National Union (Portugal)

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National Union
União Nacional
Founder António de Oliveira Salazar
Founded 30 July 1930 (1930-07-30)
Dissolved 25 April 1974; 44 years ago (1974-04-25)
Headquarters Lisbon, Portugal
Youth wing Mocidade Portuguesa
Paramilitary wing Legião Portuguesa
Ideology Portuguese nationalism
National conservatism
Social conservatism
Lusitanian Integralism
Political Catholicism
Anti-communism
Corporatism
Authoritarianism
Political position

Right-wing to Far-right[1][2]

Faction (1969-1974): Center[3]
Religion Catholicism
International affiliation None
Colours          Blue and white

The National Union (Portuguese: União Nacional; Portuguese pronunciation: [uniˈɐ̃w̃ nɐsiuˈnaɫ]) was the only legal political party in Portugal for most of the period of the Estado Novo. Ideologically, the National Union was an authoritarian, clerical fascist organisation. It was dominated by António de Oliveira Salazar during most of its existence. Unlike in most single-party regimes, the National Union was more of a political arm of the government, rather than holding actual power over it.

History[edit]

The organisation was founded in 1930 during the National Dictatorship period of 1928–33. Officially it was not a political party, but an "organisation of unity of all the Portuguese". For the next 43 years, it effectively held a monopoly of power in the Estado Novo. The opposition Movement of Democratic Unity was legal in 1945–48, but even then the political system was so heavily rigged that it had no realistic chance of winning.

The party won all seats in elections to the Portuguese National Assembly from 1934 to 1973. Opposition candidates were nominally allowed after 1945, but prematurely withdrew in the 1945 and 1973 elections. In 1970 – two years after Salazar had been replaced as leader and prime minister by Marcello Caetano – the name of the party was altered to Acção Nacional Popular (People's National Action), and subsequent to Salazar's retirement faced formal competition in the 1969 election, nevertheless winning all constituencies in a landslide.[4]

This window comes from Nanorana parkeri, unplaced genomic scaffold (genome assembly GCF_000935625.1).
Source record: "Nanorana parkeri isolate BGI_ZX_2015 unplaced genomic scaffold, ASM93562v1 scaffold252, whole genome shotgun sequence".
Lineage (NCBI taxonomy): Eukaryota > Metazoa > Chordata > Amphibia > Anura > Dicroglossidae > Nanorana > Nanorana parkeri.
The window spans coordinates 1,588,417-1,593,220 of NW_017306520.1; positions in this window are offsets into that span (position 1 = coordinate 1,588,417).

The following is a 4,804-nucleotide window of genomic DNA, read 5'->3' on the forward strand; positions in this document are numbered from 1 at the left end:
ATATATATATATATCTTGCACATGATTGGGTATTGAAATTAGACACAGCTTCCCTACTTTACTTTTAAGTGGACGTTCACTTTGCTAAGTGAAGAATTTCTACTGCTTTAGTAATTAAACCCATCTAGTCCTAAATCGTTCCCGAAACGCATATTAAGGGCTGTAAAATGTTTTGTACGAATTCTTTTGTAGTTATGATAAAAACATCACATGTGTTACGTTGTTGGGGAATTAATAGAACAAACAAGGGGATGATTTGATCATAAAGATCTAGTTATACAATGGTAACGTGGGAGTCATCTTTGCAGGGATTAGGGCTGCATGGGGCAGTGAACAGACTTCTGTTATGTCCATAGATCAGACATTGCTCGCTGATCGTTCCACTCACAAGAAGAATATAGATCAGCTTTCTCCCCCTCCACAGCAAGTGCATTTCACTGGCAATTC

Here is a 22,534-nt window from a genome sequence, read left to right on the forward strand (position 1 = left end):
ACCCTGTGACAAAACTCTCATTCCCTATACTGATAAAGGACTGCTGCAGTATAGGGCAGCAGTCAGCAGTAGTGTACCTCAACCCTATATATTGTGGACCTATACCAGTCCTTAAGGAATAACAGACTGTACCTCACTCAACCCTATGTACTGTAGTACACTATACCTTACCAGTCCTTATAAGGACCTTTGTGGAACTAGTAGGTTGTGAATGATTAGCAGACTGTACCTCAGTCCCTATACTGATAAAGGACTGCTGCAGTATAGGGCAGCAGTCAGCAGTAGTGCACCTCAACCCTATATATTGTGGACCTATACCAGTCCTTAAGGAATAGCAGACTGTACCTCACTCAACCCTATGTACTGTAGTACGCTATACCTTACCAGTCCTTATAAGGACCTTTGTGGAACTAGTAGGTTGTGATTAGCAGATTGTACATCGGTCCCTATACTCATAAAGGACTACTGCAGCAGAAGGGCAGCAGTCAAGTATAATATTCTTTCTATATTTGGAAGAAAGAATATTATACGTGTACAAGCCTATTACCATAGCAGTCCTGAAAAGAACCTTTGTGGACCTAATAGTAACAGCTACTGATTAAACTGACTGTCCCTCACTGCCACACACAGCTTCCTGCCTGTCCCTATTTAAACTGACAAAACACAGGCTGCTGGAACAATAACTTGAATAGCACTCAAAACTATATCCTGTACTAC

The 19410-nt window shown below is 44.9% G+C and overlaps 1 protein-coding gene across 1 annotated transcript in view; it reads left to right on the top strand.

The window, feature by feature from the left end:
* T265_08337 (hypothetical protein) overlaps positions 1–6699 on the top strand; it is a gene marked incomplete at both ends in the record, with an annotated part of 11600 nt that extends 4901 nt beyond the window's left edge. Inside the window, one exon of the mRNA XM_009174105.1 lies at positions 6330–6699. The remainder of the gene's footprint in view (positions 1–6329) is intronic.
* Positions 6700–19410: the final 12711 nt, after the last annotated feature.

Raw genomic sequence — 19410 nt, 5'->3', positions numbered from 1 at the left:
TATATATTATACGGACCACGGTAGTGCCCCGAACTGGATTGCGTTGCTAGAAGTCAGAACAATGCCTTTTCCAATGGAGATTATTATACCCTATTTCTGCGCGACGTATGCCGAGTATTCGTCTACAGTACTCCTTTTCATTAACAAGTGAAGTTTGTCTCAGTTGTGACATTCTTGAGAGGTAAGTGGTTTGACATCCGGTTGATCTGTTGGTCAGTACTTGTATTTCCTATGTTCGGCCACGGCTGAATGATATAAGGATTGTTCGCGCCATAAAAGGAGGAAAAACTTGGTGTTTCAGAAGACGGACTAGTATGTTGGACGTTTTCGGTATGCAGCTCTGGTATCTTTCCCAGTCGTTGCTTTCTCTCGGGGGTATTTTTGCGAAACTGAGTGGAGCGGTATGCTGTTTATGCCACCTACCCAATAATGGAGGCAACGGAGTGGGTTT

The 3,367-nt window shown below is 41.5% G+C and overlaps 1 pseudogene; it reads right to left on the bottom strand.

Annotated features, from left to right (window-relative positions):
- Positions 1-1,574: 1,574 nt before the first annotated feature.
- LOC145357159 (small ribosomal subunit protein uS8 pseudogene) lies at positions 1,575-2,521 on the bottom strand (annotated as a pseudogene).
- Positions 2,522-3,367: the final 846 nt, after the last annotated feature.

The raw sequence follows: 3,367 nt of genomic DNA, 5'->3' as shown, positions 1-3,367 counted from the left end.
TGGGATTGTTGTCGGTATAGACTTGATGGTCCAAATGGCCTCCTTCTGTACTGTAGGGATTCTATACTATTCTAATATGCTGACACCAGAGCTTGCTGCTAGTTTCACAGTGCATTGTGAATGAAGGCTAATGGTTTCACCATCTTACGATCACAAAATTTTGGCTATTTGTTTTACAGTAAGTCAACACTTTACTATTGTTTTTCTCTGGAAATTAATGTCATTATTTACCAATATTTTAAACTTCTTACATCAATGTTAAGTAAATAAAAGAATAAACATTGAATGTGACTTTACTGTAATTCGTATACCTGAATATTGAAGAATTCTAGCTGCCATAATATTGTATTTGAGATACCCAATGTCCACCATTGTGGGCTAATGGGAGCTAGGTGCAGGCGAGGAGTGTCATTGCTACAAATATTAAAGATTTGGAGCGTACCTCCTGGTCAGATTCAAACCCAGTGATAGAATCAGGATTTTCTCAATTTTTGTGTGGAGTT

The party had no real philosophy apart from support for the regime. As a result, it melted away after the Portuguese Revolution of 1974. It has never been revived, and no party claiming to be its heir has won any seats in the Assembly of the Republic in modern democratic Portugal.

List of Presidents[edit]

No. Portrait Name
(Birth–Death)
Term of office
1 Antonio Salazar-1.jpg António de Oliveira Salazar
(1889–1970)
30 July 1930 27 September 1968
2 Marcello caetano.jpg Marcelo Caetano
(1906–1980)
27 September 1968 25 April 1974

Electoral results[edit]

Corporative Chamber
Election year # of
overall votes
% of
overall vote
# of
overall seats won
+/– Leader
1934 476,706 (#1) 100
100 / 100
New
António de Oliveira Salazar
1938 694,290 (#1) 100
100 / 100
Steady
António de Oliveira Salazar
1942 758,215 (#1) 100
100 / 100
Steady
António de Oliveira Salazar
1945 unknown (#1) 100
120 / 120
Increase 20
António de Oliveira Salazar
1953 unknown (#1) 100
120 / 120
Steady
António de Oliveira Salazar
1957 unknown (#1) 100
120 / 120
Steady
António de Oliveira Salazar
1961 973,997 (#1) 100
130 / 130
Increase 10
António de Oliveira Salazar
1965 unknown (#1) 100
130 / 130
Steady
António de Oliveira Salazar
1969 981,263 (#1) 87.99
130 / 130
Steady
Marcelo Caetano
1973 1,393,294 (#1) 100
150 / 150
Increase 20
Marcelo Caetano

See also[edit]

Footnotes[edit]

  1. ^ Griffiths, Richard (2000). An Intelligent Person's Guide to Fascism. Gerald Duckworth & Co Ltd. p. 133. ISBN 9780715629185. 
  2. ^ Leite, Naomi (2017). Unorthodox Kin: Portuguese Marranos and the Global Search for Belonging. University of California Press. p. 63. ISBN 9780520285057. 
  3. ^ Fernandes, Tiago (2007). "Authoritarian Regimes and Pro-Democracy Semi-Oppositions: The End of the Portuguese Dictatorship (1968–1974) in Comparative Perspective". Democratization. 14 (4). doi:10.1080/13510340701398345. 
  4. ^ "Portugal, 1969" (PDF). PORTUGAL - Assembly of the Republic - Historical Archive Of Parliamentary Election Results. Inter-Parliamentary Union (www.ipu.org). Retrieved 8 October 2012.